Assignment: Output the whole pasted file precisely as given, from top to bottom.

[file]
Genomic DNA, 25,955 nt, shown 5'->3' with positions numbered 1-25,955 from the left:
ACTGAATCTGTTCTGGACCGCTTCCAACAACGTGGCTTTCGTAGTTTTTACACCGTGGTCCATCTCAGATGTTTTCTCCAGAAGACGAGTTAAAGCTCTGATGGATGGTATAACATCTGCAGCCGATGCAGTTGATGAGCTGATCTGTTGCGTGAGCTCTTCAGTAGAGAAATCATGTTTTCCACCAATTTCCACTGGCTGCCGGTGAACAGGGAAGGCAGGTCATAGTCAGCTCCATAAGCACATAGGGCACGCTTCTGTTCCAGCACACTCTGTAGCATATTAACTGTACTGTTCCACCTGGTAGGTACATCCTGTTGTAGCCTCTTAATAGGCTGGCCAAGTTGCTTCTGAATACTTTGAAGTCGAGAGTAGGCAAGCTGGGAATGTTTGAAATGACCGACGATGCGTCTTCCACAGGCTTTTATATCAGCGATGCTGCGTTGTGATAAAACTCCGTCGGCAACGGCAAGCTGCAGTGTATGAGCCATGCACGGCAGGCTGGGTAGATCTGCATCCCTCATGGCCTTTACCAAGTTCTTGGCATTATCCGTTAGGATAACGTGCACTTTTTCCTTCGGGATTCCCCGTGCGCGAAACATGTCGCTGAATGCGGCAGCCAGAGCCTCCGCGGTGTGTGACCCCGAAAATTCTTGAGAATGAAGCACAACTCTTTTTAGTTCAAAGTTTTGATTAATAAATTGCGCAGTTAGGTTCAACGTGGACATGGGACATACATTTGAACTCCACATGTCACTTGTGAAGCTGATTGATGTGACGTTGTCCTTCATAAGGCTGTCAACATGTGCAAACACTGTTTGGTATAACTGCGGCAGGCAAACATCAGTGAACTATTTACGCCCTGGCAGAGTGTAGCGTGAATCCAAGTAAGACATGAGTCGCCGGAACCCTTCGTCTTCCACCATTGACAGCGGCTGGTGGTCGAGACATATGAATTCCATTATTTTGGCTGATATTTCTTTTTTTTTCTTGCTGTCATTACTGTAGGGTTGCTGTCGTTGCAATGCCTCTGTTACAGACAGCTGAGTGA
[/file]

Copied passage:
Genomic DNA, 25,955 nt, shown 5'->3' with positions numbered 1-25,955 from the left:
ACTGAATCTGTTCTGGACCGCTTCCAACAACGTGGCTTTCGTAGTTTTTACACCGTGGTCCATCTCAGATGTTTTCTCCAGAAGACGAGTTAAAGCTCTGATGGATGGTATAACATCTGCAGCCGATGCAGTTGATGAGCTGATCTGTTGCGTGAGCTCTTCAGTAGAGAAATCATGTTTTCCACCAATTTCCACTGGCTGCCGGTGAACAGGGAAGGCAGGTCATAGTCAGCTCCATAAGCACATAGGGCACGCTTCTGTTCCAGCACACTCTGTAGCATATTAACTGTACTGTTCCACCTGGTAGGTACATCCTGTTGTAGCCTCTTAATAGGCTGGCCAAGTTGCTTCTGAATACTTTGAAGTCGAGAGTAGGCAAGCTGGGAATGTTTGAAATGACCGACGATGCGTCTTCCACAGGCTTTTATATCAGCGATGCTGCGTTGTGATAAAACTCCGTCGGCAACGGCAAGCTGCAGTGTATGAGCCATGCACGGCAGGCTGGGTAGATCTGCATCCCTCATGGCCTTTACCAAGTTCTTGGCATTATCCGTTAGGATAACGTGCACTTTTTCCTTCGGGATTCCCCGTGCGCGAAACATGTCGCTGAATGCGGCAGCCAGAGCCTCCGCGGTGTGTGACCCCGAAAATTCTTGAGAATGAAGCACAACTCTTTTTAGTTCAAAGTTTTGATTAATAAATTGCGCAGTTAGGTTCAACGTGGACATGGGACATACATTTGAACTCCACATGTCACTTGTGAAGCTGATTGATGTGACGTTGTCCTTCATAAGGCTGTCAACATGTGCAAACACTGTTTGGTATAACTGCGGCAGGCAAACATCAGTGAACTATTTACGCCCTGGCAGAGTGTAGCGTGAATCCAAGTAAGACATGAGTCGCCGGAACCCTTCGTCTTCCACCATTGACAGCGGCTGGTGGTCGAGACATATGAATTCCATTATTTTGGCTGATATTTCTTTTTTTTTCTTGCTGTCATTACTGTAGGGTTGCTGTCGTTGCAATGCCTCTGTTACAGACAGCTGAGTGA